ISO (International Organization for Standardization) is the world’s largest developer and publisher of International Standards. Since its beginning in 1947 the organization has published over 19000 international standards for industries that cover a wide range of activities in agriculture, construction, engineering, medicine, and computer and information technology. What is ISO Certification then? It is an assurance to both manufacturers and consumers.
At first glance you may wonder how International Organization for Standardization ended up with ISO as its acronym rather than IOS, which in English would seem more logical. ISO was derived from a Greek word isos, which translates to equal and was chosen as the organizations universal short form.
The ISO “network” consists of 163 participating countries with a central Coordination Secretariat in Geneva Switzerland. It is a non-government organization that is in essence a bridge between public and private sectors.
The standards set forth by ISO encompass desirable characteristics of products and services such as product and service quality, environmental responsibility, safety, reliability, efficiency and interchangeability, and economical cost. They apply to a wide range of products and services, including machinery, medical devices, industrial tools, manufacturing systems, as well as consumer products to name just a few.
The purpose of ISO, as with any system of standardization, is to ensure consumers and the public that the development and manufacturing of products and services are efficient and safe. Standards compliance facilitates trade between countries guaranteeing a level of fairness and provides governments with a technical base for assessing health, safety, and environmental issues and most importantly, standards protect the consumer and the general public.
What is ISO certification? A company or organization that is ISO Certified has passed an ongoing assessment of their products, services, and procedures according to at least one of the hundreds of codes that cover every aspect and detail of services, product manufacturing, information processing, maintenance procedures, registrations, naming and numbering conventions, technical documentation, etc… it is a massive list.
An ISO Certification is a symbol of quality. For business owners it is a signal to customers that they are providing safe, thoroughly tested, products and services. For the consumer it represents peace of mind.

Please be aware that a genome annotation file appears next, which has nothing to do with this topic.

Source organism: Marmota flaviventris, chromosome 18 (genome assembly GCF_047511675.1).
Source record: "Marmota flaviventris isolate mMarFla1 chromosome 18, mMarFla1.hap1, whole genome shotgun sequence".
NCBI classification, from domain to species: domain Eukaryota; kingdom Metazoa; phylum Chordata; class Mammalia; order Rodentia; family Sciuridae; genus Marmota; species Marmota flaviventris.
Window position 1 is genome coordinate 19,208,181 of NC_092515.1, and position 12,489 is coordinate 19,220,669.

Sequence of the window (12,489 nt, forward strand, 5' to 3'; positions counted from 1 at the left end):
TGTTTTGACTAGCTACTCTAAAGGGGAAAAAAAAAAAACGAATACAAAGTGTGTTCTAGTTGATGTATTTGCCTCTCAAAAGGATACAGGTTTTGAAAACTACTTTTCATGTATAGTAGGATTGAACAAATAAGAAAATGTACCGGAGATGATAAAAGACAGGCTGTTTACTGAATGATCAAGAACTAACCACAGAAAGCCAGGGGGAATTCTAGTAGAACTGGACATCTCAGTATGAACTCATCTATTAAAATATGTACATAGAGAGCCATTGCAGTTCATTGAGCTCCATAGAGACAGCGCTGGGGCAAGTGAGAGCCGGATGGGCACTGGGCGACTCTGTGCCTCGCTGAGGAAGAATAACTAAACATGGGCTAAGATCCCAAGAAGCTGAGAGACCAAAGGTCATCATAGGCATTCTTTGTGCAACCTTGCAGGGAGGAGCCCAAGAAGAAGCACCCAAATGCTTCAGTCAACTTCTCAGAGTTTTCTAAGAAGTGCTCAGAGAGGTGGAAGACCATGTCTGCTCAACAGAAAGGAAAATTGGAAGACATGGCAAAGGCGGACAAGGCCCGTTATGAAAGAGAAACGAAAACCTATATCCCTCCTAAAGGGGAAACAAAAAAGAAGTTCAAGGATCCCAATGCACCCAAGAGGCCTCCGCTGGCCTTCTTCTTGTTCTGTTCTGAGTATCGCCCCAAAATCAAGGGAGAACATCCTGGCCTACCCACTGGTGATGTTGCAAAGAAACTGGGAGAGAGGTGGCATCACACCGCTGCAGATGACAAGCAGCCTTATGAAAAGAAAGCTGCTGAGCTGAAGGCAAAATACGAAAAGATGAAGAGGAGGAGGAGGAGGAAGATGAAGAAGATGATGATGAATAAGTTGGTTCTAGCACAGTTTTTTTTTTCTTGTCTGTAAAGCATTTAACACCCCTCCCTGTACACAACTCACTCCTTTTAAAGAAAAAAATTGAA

ISO Certification and the Translation Industry:
Through the use of documented and repeatable processes, quality plans, corrective and preventative actions, internal audits and effective management reviews, an ISO certified translation company strives to provide the necessary tools and skills for its employees to continuously make improvements in the quality and consistency of products and services. The following key ISO 9001:2008 sections govern a translation company’s Quality Assurance Processes:
- Section 5: Management Responsibility- Strategic objectives are built around management principles such as customer focus, process approach, and continual improvement.
- Section 6: Resource Management Resources are directed for the operation and continuous improvement of its production process, as well as the full satisfaction of its customers.
- Section 7: Product Realization- A robust Quality Management System (QMS) is designed to ensure the effective and efficient operation of linguistic and supportive processes, which provides it with the capability to satisfy its customers.
- Section 8: Measurement Analysis and Improvement- Measurement data important in making fact-based decisions ensures a translation company’s performance and the satisfaction of its customers.
What is ISO Certification?
When working with a translation company certified to the ISO 13485:2003 standard, medical device companies can look to reduce cost and improve risk mitigation with regards to Notified Body Inspection. Furthermore, they should experience fewer Supplier Control non-conformities during ISO 13485 audits.